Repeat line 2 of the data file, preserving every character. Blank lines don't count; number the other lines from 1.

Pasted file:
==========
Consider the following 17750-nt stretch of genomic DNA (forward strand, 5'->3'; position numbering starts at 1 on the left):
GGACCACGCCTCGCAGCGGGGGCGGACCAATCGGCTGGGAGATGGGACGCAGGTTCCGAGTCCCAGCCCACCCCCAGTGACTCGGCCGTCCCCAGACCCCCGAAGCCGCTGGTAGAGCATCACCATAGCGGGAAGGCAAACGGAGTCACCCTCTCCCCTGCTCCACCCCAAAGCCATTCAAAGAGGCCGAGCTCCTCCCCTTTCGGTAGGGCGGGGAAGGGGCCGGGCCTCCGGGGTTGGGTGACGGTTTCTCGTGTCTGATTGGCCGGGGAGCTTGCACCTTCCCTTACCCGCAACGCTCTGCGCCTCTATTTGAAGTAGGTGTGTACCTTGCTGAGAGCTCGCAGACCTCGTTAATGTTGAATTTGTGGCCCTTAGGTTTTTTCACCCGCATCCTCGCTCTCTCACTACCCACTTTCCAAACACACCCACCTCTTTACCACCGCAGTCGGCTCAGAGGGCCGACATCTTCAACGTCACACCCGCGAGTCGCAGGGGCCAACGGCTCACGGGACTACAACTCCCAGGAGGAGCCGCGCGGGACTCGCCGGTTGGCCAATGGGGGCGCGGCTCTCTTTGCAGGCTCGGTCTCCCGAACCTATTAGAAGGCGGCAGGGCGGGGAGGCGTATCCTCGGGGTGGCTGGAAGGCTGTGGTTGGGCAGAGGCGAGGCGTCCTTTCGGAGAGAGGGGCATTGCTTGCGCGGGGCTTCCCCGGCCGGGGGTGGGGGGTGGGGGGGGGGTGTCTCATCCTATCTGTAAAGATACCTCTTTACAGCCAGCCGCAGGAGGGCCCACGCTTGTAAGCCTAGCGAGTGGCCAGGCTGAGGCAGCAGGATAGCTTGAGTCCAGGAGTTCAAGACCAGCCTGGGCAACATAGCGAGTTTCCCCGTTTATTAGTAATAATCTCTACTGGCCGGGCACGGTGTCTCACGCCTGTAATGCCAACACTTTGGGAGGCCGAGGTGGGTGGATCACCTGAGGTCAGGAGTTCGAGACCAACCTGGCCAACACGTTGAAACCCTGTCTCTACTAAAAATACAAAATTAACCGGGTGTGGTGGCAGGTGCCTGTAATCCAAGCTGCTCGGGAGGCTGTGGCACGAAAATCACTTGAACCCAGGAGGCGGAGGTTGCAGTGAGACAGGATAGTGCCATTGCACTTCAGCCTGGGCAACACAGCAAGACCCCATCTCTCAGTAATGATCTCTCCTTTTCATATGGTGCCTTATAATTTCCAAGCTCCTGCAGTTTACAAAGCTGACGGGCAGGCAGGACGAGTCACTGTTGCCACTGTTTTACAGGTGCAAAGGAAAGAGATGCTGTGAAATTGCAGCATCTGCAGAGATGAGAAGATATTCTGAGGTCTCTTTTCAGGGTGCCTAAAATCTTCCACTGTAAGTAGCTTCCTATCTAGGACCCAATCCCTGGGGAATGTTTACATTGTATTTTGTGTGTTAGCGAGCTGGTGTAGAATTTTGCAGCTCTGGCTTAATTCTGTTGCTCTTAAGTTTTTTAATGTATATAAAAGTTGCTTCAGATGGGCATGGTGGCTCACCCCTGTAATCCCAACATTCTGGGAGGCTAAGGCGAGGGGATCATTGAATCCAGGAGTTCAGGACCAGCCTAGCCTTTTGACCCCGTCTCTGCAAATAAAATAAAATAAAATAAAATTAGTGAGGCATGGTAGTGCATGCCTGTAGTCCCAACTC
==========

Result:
GGACCACGCCTCGCAGCGGGGGCGGACCAATCGGCTGGGAGATGGGACGCAGGTTCCGAGTCCCAGCCCACCCCCAGTGACTCGGCCGTCCCCAGACCCCCGAAGCCGCTGGTAGAGCATCACCATAGCGGGAAGGCAAACGGAGTCACCCTCTCCCCTGCTCCACCCCAAAGCCATTCAAAGAGGCCGAGCTCCTCCCCTTTCGGTAGGGCGGGGAAGGGGCCGGGCCTCCGGGGTTGGGTGACGGTTTCTCGTGTCTGATTGGCCGGGGAGCTTGCACCTTCCCTTACCCGCAACGCTCTGCGCCTCTATTTGAAGTAGGTGTGTACCTTGCTGAGAGCTCGCAGACCTCGTTAATGTTGAATTTGTGGCCCTTAGGTTTTTTCACCCGCATCCTCGCTCTCTCACTACCCACTTTCCAAACACACCCACCTCTTTACCACCGCAGTCGGCTCAGAGGGCCGACATCTTCAACGTCACACCCGCGAGTCGCAGGGGCCAACGGCTCACGGGACTACAACTCCCAGGAGGAGCCGCGCGGGACTCGCCGGTTGGCCAATGGGGGCGCGGCTCTCTTTGCAGGCTCGGTCTCCCGAACCTATTAGAAGGCGGCAGGGCGGGGAGGCGTATCCTCGGGGTGGCTGGAAGGCTGTGGTTGGGCAGAGGCGAGGCGTCCTTTCGGAGAGAGGGGCATTGCTTGCGCGGGGCTTCCCCGGCCGGGGGTGGGGGGTGGGGGGGGGGTGTCTCATCCTATCTGTAAAGATACCTCTTTACAGCCAGCCGCAGGAGGGCCCACGCTTGTAAGCCTAGCGAGTGGCCAGGCTGAGGCAGCAGGATAGCTTGAGTCCAGGAGTTCAAGACCAGCCTGGGCAACATAGCGAGTTTCCCCGTTTATTAGTAATAATCTCTACTGGCCGGGCACGGTGTCTCACGCCTGTAATGCCAACACTTTGGGAGGCCGAGGTGGGTGGATCACCTGAGGTCAGGAGTTCGAGACCAACCTGGCCAACACGTTGAAACCCTGTCTCTACTAAAAATACAAAATTAACCGGGTGTGGTGGCAGGTGCCTGTAATCCAAGCTGCTCGGGAGGCTGTGGCACGAAAATCACTTGAACCCAGGAGGCGGAGGTTGCAGTGAGACAGGATAGTGCCATTGCACTTCAGCCTGGGCAACACAGCAAGACCCCATCTCTCAGTAATGATCTCTCCTTTTCATATGGTGCCTTATAATTTCCAAGCTCCTGCAGTTTACAAAGCTGACGGGCAGGCAGGACGAGTCACTGTTGCCACTGTTTTACAGGTGCAAAGGAAAGAGATGCTGTGAAATTGCAGCATCTGCAGAGATGAGAAGATATTCTGAGGTCTCTTTTCAGGGTGCCTAAAATCTTCCACTGTAAGTAGCTTCCTATCTAGGACCCAATCCCTGGGGAATGTTTACATTGTATTTTGTGTGTTAGCGAGCTGGTGTAGAATTTTGCAGCTCTGGCTTAATTCTGTTGCTCTTAAGTTTTTTAATGTATATAAAAGTTGCTTCAGATGGGCATGGTGGCTCACCCCTGTAATCCCAACATTCTGGGAGGCTAAGGCGAGGGGATCATTGAATCCAGGAGTTCAGGACCAGCCTAGCCTTTTGACCCCGTCTCTGCAAATAAAATAAAATAAAATAAAATTAGTGAGGCATGGTAGTGCATGCCTGTAGTCCCAACTC